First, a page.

• Rural hospitals: Enhanced ability to care for patients in the community, engagement in performance improvement opportunities, and the ability to maintain facility viability

“What does this mean for the trauma system? It means that we are using our resources better and, hopefully, improving patient outcomes,” he said. “I think this goes back to the idea that we are trying to work toward a truly inclusive trauma system.”

Current State of Teletrauma

Dr. Hashmi noted that teletrauma has not found as widespread implementation as other telehealth programs, such as telestroke for improving access to care among rural communities. The challenges associated with wider implementation of this technology include administrative and disease-specific barriers.

Administrative barriers include:

  • Funding for infrastructure development
  • Costs associated with licensure and liability
  • Health information privacy concerns
  • Reimbursement for services

“Fortunately, most of these issues have already been addressed by other telehealth services, and there exists precedents and paradigms that we can adapt from quite readily,” Dr. Hashmi said.

Trauma-specific challenges could include:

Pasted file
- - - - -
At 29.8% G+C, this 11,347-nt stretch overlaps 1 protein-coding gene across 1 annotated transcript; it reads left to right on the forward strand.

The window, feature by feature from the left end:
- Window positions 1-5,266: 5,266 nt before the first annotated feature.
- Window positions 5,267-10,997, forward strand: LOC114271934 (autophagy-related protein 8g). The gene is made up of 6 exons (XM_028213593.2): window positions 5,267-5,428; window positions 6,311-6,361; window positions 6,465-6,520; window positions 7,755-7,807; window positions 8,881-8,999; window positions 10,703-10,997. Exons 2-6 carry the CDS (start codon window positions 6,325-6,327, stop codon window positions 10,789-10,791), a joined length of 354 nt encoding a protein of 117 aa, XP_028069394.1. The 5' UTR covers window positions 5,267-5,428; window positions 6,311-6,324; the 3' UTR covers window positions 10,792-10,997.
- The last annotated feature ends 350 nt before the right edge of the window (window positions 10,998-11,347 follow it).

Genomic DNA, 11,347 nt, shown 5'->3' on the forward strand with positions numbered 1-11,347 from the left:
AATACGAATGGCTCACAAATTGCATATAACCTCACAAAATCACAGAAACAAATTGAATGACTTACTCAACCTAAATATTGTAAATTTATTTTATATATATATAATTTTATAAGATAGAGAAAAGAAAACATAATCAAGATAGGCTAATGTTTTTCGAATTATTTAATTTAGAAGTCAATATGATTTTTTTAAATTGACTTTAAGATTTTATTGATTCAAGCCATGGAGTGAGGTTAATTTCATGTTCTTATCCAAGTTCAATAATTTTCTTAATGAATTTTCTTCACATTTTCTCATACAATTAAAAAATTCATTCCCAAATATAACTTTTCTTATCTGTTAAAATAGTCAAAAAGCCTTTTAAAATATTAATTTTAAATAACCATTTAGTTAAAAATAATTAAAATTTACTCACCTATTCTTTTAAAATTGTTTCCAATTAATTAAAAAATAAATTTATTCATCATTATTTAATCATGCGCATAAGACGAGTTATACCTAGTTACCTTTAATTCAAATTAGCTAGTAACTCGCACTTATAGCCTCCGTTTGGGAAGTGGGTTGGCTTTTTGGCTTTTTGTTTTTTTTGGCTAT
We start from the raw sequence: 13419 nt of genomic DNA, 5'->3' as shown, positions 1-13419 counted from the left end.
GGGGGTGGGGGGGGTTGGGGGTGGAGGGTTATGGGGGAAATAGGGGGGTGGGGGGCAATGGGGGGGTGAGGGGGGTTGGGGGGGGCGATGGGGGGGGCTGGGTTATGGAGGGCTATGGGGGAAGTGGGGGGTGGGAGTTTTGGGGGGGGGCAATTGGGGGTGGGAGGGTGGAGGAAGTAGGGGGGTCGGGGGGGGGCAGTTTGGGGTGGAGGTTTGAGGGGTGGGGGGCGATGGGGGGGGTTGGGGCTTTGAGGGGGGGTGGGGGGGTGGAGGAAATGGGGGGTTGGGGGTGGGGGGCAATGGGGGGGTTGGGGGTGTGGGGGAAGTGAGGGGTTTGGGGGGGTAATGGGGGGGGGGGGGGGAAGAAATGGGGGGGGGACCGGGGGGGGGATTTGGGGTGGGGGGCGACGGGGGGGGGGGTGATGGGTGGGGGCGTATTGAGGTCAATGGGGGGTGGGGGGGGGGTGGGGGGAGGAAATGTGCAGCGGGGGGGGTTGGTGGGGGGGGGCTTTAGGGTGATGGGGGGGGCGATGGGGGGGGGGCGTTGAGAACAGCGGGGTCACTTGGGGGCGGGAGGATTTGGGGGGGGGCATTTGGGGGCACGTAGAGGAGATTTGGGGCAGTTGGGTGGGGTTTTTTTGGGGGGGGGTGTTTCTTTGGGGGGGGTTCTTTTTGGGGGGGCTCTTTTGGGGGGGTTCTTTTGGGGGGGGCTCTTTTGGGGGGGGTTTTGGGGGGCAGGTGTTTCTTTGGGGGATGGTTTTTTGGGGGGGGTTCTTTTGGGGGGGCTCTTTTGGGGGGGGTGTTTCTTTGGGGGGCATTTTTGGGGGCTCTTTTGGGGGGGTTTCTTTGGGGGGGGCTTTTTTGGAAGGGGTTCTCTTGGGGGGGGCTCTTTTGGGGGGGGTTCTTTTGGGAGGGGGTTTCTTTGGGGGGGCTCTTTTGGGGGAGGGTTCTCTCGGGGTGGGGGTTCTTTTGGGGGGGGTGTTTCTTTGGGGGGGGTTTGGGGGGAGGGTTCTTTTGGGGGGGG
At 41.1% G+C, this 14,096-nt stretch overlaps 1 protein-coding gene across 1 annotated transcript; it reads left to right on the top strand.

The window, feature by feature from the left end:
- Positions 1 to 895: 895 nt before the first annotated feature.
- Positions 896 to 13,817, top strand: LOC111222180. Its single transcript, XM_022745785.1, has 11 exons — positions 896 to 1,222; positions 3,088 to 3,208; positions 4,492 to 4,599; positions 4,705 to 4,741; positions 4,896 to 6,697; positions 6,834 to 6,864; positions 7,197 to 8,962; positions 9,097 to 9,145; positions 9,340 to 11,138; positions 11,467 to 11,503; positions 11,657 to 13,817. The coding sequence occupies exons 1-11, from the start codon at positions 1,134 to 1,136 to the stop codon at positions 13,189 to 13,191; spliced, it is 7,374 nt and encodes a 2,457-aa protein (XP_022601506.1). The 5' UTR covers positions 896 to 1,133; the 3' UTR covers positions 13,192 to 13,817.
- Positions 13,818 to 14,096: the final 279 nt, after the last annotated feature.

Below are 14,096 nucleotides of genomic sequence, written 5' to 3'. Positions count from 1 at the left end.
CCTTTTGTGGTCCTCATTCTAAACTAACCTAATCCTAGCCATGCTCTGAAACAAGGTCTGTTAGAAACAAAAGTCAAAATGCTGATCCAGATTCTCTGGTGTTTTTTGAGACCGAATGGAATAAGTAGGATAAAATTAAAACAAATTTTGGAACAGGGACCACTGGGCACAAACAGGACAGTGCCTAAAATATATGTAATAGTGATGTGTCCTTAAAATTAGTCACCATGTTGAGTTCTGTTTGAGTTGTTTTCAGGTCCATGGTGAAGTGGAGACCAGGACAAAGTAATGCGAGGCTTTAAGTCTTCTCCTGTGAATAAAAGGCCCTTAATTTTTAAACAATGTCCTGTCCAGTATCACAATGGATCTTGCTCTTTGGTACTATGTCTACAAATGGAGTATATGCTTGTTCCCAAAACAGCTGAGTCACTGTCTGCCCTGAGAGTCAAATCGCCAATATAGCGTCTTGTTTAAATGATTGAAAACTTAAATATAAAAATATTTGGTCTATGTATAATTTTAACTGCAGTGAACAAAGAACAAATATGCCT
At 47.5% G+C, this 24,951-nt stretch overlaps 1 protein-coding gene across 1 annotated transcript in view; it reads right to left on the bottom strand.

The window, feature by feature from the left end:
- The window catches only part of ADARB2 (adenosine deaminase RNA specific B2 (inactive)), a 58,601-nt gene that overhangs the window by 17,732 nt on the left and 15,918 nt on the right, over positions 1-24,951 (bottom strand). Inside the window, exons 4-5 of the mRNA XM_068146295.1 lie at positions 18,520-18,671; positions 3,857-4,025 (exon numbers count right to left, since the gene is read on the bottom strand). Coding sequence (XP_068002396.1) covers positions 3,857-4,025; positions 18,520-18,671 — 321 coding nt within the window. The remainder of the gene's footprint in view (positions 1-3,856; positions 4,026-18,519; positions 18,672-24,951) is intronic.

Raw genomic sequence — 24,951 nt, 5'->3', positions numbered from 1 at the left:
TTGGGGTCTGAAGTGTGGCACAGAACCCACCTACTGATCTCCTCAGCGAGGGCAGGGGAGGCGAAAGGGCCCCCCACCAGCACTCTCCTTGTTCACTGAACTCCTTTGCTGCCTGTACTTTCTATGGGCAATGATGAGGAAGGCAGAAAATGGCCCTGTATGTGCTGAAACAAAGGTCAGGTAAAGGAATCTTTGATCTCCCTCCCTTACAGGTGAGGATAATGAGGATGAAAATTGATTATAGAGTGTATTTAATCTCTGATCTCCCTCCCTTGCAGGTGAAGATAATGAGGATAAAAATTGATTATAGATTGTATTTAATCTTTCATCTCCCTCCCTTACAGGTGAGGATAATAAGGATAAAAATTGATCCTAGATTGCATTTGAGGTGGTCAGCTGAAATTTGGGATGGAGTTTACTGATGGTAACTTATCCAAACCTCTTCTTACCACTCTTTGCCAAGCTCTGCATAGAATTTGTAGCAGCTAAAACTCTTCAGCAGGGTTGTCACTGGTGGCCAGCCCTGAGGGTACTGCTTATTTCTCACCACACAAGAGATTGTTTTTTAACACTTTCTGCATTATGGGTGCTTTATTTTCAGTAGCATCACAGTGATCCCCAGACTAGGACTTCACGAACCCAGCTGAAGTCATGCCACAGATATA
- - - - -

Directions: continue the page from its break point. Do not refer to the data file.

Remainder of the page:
• Consensus and buy-in from local stakeholders, including providers and patients
  • Evidence-based clinical workflow and management protocols
  • Trauma-specific telehealth training
  • Access to relevant medical supplies (e.g., blood, hemostatics)
  • Adoption and integration of telehealth into an existing trauma system

“These are major barriers to progress that have remained largely unresolved with no generalizable solution. There’s no off-the-shelf solution or implementation toolkits, so to speak, that currently address these issues,” said Dr. Hashmi.

Dr. Hashmi described a statewide teletrauma program under development in Alabama that could include up to 26 sites. A majority of rural hospitals have some sort of the telehealth support (e.g., telestroke), which may reduce the costs of teletrauma program implementation. This program could serve as a model for other states and regions once implemented.

“Teletrauma is an alternative solution that may help improve access among injured rural Americans. It looks good on paper, and it makes sense in places that have actually started doing this,” Dr. Hashmi said. “However, there are barriers that need to be resolved before we can study its effectiveness and call for a wider implementation.”

Trauma care in the rural environment faces several challenges. However, education, collaboration, continued trauma system development, along with innovative approaches such as teletrauma, pose opportunities to improve outcomes for injured patients in the rural environment.

More than 400 members of the central and regional Committees on Trauma representing more than 35 countries attended the 2023 COT Annual Meeting, which was open to COT members only. The meeting provided updates from the Advocacy, Quality, Injury Prevention, Systems, and Education Pillars, in addition to a trauma paper competition and Spotlight Discussions—a new networking opportunity organized around specific topics. 

Tony Peregrin is Managing Editor, Special Projects, in the ACS Division of Integrated Communications in Chicago, IL.